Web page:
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Palestinian prisoner Khader Adnan on hunger strike for 55 days

Since 2004, Khader Adnan has been on four hunger strikes in Israeli prisons, one of which lasted 67 days
Adnan with his daughters in the West Bank village of Arraba after his release from prison in 2015 (AFP/File photo)

Palestinian prisoner Khader Adnan has been on hunger strike for 55 days in protest of his "arbitrary detention" in Israeli military prisons, his wife, Randa, told Middle East Eye on Friday.

Adnan, 40, a veteran prisoner and national symbol of Palestinian resistance, has been on hunger strike four times since 2004, including one stretch that lasted 67 days.

Randa said she last saw her husband on 22 October - day 51 of his hunger strike - in Salem military court, near the town of Jenin in the occupied West Bank. He was taken to the courtroom in an Israeli military vehicle known as the Bosta, she said.

"His face was pale and his beard and hair were long. They didn't allow him to have a shower, change his clothes or trim his beard as a means of pressuring him to end his hunger strike," Randa told MEE.

File photo of Khader Adnan staging a previous hunger strike in 2017 (AFP)

Adnan started his hunger strike on 2 September, less than a year after he was arrested on 10 December 2017 and jailed without charge.

The Israeli military court system has postponed his trial 17 times since then. His next hearing is scheduled for 29 October.

"No doctor has been allowed to check (on) his health, but I could see that he lost half of his weight and that his hearing is weak," Randa said. "He entered the courtroom in a wheelchair and was (too) weak to stand on his legs."

A symbol of Palestinian resistance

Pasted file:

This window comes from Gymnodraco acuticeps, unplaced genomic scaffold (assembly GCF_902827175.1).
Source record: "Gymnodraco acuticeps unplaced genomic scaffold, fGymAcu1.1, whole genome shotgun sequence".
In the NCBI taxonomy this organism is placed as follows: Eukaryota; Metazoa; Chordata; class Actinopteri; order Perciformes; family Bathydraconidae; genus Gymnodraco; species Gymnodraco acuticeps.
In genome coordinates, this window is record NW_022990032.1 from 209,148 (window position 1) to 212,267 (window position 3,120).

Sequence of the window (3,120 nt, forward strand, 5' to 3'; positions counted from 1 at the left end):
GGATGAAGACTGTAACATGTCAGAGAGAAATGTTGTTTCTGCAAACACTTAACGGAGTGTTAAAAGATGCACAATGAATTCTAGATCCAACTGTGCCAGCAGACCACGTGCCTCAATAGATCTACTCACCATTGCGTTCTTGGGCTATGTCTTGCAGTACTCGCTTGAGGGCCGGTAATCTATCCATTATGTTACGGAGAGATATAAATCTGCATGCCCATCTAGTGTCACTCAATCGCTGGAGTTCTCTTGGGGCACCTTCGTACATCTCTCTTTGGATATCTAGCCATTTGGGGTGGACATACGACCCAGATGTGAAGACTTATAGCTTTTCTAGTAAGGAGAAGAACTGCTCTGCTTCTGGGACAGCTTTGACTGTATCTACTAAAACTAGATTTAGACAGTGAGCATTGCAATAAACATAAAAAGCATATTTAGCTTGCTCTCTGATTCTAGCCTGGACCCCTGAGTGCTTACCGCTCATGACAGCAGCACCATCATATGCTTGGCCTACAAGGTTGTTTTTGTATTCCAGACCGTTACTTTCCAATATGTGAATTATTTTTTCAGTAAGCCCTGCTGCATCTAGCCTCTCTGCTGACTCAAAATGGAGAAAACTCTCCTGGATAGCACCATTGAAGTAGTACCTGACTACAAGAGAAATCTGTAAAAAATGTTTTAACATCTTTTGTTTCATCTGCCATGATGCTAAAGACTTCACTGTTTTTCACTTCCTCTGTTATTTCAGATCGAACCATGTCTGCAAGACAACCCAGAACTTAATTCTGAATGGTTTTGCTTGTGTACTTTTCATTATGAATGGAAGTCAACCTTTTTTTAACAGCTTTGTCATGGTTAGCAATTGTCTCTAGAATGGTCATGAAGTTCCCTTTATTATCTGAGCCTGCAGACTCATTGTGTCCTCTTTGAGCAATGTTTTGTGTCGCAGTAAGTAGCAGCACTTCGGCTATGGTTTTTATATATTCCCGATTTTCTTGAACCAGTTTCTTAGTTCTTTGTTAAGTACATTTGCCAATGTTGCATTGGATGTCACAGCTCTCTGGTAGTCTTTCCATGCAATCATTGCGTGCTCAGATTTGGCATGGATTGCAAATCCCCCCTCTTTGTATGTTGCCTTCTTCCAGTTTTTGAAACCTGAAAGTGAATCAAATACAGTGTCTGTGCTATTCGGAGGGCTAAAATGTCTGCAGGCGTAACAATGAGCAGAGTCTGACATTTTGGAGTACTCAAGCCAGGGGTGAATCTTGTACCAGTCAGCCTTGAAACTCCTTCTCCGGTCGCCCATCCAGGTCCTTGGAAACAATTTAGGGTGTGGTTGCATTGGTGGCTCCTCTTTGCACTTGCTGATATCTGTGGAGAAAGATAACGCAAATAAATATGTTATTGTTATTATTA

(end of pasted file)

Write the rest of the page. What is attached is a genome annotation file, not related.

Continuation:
Adnan has been imprisoned 11 times since 2004 for being a member of the Islamic Jihad group in the West Bank. A grassroots activist, he is also a spokesperson for Palestinian prisoners inside Israeli jails.

When he launched his current hunger strike, the Israel Prison Service responded by placing him in solitary confinement, first in Rimon and then Jalama, two Israeli prisons in the occupied West Bank, Randa said.

"No one was allowed to visit him, neither a lawyer nor a human rights organisation. On day 31 of his hunger strike, the Red Cross visited him, and on day 37, he was transferred to Ramle hospital, where he is now," she told MEE.

'They didn't allow him to have a shower, change his clothes or trim his beard as a means of pressuring him to end his hunger strike'

-Randa, Khader Adnan's wife

Adnan launched his first hunger strike, which lasted 25 days, in 2004 to protest being held in administrative detention, an Israeli procedure that allows it to detain Palestinians without charge for six-month periods.

These periods of detention can be renewed indefinitely and Palestinian prisoners can spend years in prison under administrative detention.

Adnan's second, 67-day hunger strike ended in 2012, while the third was in 2014 and lasted 54 days, upon which time he was released from prison.

His second hunger strike served as inspiration for a wave of Palestinian prisoners who were also detained under administrative detention and started hunger strikes alongside him.

"They want to break Adnan," Randa said, "because he became a victorious symbol in Palestine and around the world."